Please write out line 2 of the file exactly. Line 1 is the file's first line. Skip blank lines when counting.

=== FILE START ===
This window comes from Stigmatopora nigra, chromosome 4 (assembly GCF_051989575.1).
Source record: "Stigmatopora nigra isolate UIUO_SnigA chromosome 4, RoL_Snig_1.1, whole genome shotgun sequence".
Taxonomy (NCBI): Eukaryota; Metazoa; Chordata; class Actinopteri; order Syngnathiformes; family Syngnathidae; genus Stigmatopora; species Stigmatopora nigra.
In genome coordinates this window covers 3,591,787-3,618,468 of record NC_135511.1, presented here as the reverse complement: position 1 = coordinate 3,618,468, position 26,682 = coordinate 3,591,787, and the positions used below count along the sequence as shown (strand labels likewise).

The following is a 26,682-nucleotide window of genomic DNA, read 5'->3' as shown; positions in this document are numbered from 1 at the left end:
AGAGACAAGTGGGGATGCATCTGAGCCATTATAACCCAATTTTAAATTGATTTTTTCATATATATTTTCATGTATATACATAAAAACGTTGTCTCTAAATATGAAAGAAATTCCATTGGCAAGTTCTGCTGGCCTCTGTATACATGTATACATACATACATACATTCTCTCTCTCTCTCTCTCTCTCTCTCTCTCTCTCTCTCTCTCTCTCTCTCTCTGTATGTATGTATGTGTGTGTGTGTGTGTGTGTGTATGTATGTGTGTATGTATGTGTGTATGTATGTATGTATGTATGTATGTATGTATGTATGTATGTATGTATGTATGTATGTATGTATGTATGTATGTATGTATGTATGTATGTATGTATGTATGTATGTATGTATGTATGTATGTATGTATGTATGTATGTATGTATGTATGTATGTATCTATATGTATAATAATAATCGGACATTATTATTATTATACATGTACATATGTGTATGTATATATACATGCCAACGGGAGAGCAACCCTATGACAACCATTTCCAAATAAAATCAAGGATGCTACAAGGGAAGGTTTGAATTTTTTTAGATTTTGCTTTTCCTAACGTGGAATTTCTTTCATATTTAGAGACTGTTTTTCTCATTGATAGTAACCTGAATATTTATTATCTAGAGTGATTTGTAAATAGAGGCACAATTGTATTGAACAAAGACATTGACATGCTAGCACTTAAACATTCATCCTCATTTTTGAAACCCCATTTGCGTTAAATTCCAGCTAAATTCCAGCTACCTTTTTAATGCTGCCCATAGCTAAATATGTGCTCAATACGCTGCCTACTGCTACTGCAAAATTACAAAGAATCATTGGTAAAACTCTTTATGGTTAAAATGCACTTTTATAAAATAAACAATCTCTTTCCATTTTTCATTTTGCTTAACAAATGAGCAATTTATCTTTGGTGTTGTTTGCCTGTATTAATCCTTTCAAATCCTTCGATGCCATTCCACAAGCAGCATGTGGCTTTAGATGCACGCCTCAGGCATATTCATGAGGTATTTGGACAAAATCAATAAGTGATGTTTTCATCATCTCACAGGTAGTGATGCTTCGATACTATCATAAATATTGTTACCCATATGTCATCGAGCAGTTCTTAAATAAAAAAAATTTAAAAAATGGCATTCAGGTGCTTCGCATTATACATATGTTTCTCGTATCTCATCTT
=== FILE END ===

Source record: "Stigmatopora nigra isolate UIUO_SnigA chromosome 4, RoL_Snig_1.1, whole genome shotgun sequence".